Sunday, June 3, 2012

Keweenah Peninsula, May 25-26, part 1

Big Trip, Big Fun!  Joe and I hopped in his brand new car (a maroon Altima named Rasputin) and headed out to the Keweenah Peninsula of Michigan's Upper Peninsula.  Neither of us had ever been to Michigan, so we were excited about going somewhere new. Our lodgings were three nights in a motel in Copper Harbor, which has the distinction of being even closer to the Edge of Nowhere that I am here on the North Shore. 

DAY 1 - May 25

After taking Thunderdog to play with her puppy friends for a few days (kennel), we set off from my place on the Shore.  Once we crossed over the Bong Bridge in Duluth, we eased onto Highway 2 and enjoyed a beautiful drive on the northernmost east–west U.S. Route in the country

Our first stop was at the Northern Great Lakes Visitor Center in Ashland, Wisconsin.  If you're ever up that way, I highly suggest you stop the car and check it out!  It's more than just a roadside stop: they have a great little museum about the North Shore of MN/ South Shores of WI and MI, a beautiful view, all sorts of stuff.  If we were not in kind of a timecrunch, we would have lingered longer. 

Our next stop was a quick visit to the Porcupine Mountains.  We weren't going to have much time to explore, so we headed for the best of the best: the Lake in the Clouds overlook.

I look at the beautiful Lake in the Clouds, while wearing my Piggly Wiggly t-shirt

I almost lose Joe over the edge...or do I almost successfully push him over the edge?  Hmm...
After walking around for a bit and enjoying the picture-perfect late May weather, we got back in the car and continued the rest of the way to our destination: Copper Harbor.  We drove through Houghton (where I went into my first Wal-Mart order to get a Subway sandwich) and then got to the windy road to Copper Harbor.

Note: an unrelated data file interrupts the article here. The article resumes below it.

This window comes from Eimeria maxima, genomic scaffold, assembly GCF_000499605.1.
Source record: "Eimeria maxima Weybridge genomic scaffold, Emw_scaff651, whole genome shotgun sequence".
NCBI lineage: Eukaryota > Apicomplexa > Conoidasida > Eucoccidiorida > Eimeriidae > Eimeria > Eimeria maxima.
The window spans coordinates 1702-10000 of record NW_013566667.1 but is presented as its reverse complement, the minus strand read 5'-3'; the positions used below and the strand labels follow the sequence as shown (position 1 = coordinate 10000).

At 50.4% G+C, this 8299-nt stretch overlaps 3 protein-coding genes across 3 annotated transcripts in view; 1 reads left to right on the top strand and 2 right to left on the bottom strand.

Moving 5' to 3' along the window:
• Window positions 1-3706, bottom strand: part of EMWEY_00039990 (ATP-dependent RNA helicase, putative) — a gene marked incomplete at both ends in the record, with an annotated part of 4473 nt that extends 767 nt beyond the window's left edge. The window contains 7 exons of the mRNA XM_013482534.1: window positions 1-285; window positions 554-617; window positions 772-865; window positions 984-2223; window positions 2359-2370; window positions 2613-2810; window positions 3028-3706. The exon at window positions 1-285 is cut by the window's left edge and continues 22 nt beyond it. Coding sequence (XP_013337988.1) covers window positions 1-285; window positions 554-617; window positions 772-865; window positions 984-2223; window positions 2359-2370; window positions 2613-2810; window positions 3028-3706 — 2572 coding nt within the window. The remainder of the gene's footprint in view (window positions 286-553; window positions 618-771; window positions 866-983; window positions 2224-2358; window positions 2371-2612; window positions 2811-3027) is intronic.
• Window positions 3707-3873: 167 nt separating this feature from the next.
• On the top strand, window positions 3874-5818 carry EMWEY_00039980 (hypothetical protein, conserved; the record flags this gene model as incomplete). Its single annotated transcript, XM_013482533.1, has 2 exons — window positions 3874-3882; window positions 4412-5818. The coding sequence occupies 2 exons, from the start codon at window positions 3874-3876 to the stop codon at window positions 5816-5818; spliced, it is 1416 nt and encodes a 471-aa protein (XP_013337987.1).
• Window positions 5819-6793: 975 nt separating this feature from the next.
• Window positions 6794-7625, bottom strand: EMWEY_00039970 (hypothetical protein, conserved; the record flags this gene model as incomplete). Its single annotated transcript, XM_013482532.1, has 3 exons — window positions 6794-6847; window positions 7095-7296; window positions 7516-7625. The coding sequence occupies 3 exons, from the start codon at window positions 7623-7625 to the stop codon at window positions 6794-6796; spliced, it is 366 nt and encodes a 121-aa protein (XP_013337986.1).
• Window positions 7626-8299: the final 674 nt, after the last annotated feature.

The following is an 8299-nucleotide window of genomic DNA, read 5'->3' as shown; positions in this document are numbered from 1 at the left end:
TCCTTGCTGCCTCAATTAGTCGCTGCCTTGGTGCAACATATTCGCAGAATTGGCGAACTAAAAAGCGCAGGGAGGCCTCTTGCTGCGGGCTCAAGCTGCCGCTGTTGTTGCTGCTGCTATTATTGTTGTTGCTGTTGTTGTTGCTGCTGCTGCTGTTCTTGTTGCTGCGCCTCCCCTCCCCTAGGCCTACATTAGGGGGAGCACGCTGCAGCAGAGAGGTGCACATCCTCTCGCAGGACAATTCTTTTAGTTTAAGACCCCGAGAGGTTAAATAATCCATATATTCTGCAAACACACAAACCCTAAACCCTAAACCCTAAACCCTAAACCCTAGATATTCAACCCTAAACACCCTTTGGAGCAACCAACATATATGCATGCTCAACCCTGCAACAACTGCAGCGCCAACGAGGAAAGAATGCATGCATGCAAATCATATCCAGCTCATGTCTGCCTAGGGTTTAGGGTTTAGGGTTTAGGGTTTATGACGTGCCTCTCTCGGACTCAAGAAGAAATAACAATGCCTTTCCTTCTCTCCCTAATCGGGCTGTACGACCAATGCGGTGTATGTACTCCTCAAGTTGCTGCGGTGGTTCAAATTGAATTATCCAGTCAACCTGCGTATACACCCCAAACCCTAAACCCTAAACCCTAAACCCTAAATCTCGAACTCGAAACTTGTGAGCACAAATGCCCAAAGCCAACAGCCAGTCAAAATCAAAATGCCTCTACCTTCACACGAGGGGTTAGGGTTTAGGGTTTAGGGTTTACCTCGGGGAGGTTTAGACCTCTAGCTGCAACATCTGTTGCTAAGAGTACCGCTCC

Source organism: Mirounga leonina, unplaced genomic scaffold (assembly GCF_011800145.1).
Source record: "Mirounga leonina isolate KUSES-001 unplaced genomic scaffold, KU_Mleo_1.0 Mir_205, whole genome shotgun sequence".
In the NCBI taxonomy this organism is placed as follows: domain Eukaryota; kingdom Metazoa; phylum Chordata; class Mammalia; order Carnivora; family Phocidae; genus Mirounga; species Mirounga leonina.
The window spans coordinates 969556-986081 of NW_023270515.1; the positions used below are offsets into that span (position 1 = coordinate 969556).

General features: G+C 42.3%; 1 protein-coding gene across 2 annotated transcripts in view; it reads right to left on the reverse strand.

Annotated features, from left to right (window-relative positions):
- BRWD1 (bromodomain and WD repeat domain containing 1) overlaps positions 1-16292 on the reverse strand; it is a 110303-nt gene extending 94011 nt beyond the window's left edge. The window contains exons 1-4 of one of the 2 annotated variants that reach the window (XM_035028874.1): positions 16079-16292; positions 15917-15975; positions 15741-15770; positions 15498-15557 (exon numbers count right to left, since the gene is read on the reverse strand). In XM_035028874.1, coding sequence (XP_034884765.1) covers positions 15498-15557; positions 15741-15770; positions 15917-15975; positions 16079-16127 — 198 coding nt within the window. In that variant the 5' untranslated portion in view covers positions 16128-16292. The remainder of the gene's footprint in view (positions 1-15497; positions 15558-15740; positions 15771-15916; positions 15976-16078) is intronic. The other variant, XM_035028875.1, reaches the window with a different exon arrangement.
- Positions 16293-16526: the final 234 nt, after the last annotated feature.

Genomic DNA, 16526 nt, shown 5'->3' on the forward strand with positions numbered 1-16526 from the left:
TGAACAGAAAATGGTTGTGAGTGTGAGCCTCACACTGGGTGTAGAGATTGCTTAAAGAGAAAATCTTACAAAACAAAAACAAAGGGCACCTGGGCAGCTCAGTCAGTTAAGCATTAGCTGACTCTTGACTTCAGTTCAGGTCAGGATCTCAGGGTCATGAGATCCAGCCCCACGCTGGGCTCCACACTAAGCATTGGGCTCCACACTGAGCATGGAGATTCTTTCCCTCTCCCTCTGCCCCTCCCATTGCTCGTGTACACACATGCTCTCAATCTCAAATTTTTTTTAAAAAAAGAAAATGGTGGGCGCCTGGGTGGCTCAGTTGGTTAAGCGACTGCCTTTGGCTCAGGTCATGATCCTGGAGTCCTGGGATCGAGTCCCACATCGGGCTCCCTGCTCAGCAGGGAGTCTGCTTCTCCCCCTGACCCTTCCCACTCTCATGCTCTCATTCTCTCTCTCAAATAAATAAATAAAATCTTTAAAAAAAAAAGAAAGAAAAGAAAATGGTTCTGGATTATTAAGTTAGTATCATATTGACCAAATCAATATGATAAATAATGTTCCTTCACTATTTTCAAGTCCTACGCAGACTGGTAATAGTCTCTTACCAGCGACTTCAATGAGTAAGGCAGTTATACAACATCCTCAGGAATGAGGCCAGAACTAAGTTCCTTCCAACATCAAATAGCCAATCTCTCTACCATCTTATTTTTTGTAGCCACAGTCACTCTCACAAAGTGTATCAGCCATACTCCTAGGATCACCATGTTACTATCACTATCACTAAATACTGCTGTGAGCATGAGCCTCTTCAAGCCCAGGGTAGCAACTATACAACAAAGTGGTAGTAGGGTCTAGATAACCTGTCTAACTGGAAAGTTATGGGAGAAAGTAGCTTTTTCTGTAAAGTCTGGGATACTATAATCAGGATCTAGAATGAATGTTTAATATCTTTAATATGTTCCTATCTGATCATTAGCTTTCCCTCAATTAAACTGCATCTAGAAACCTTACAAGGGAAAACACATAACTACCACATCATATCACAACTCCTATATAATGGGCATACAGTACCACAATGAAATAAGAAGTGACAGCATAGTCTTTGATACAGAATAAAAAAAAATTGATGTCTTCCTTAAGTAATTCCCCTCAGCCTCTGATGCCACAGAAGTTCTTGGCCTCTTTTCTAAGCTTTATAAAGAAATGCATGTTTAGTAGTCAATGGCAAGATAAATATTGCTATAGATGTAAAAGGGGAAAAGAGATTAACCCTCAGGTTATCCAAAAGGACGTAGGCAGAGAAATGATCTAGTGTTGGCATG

We got to Copper Harbor around 8:30pm and found our motel.  We stayed at the Bella Vista motel, right on the water.  It looked like it was built and decorated in the mid 1950's, but it was clean and comfortable (and reasonably priced!).  We were expecting to spend a fair amount of time in the room - the forecast was for upper 40's/low 50's and rain - so we brought a lot of games and hoped for the best.  Lucky for us, it was exactly what we wanted!  Our cell phones were out of range and we had no internet either (!!!!!!), so instead of winding down with some Phoning we went out for a walk.

Copper Harbor is a small town.  I think we saw most of it during our hour or so of walking that first night.  I couldn't find exact numbers (it's an unincorporated community) but Joe thought that about 300 people lived there year-round.  I believe it: it's a town based on tourism to those who want to get to the edge of the world.  Long ago there was a military and mining presence (more about that later) but now it's mainly snowmobilers and deck-sitters and relaxers.  We turned in for the night and left the window ajar, to get the nice breeze off the lake.

DAY 2 - May 26

On Saturday morning we went for a hike out to Hunter's Point.  Hunter's Point is the "arm" of the harbor - a natural breakwater against Lake Superior.  We walked out as far as we could (and got lost doing it) so I figure we walked about 3 miles total.  It was beautiful, rocky lakeshore.  It was cool to know that, if my eyesight were strong enough and the earth were flat enough, I could see across to my home on the North Shore of MN.

Red pebble beach, Mergansers, Buffleheads, Canada Geese, and lots of rocks worn into Worry Stones by thousands of years of waves.

Me at the end of Hunter's Point - looking out at the island across the way

Grooving in the woods

Joe deciding which of his many rocks to bring back with us...and which will be skipped and tossed back into the lake.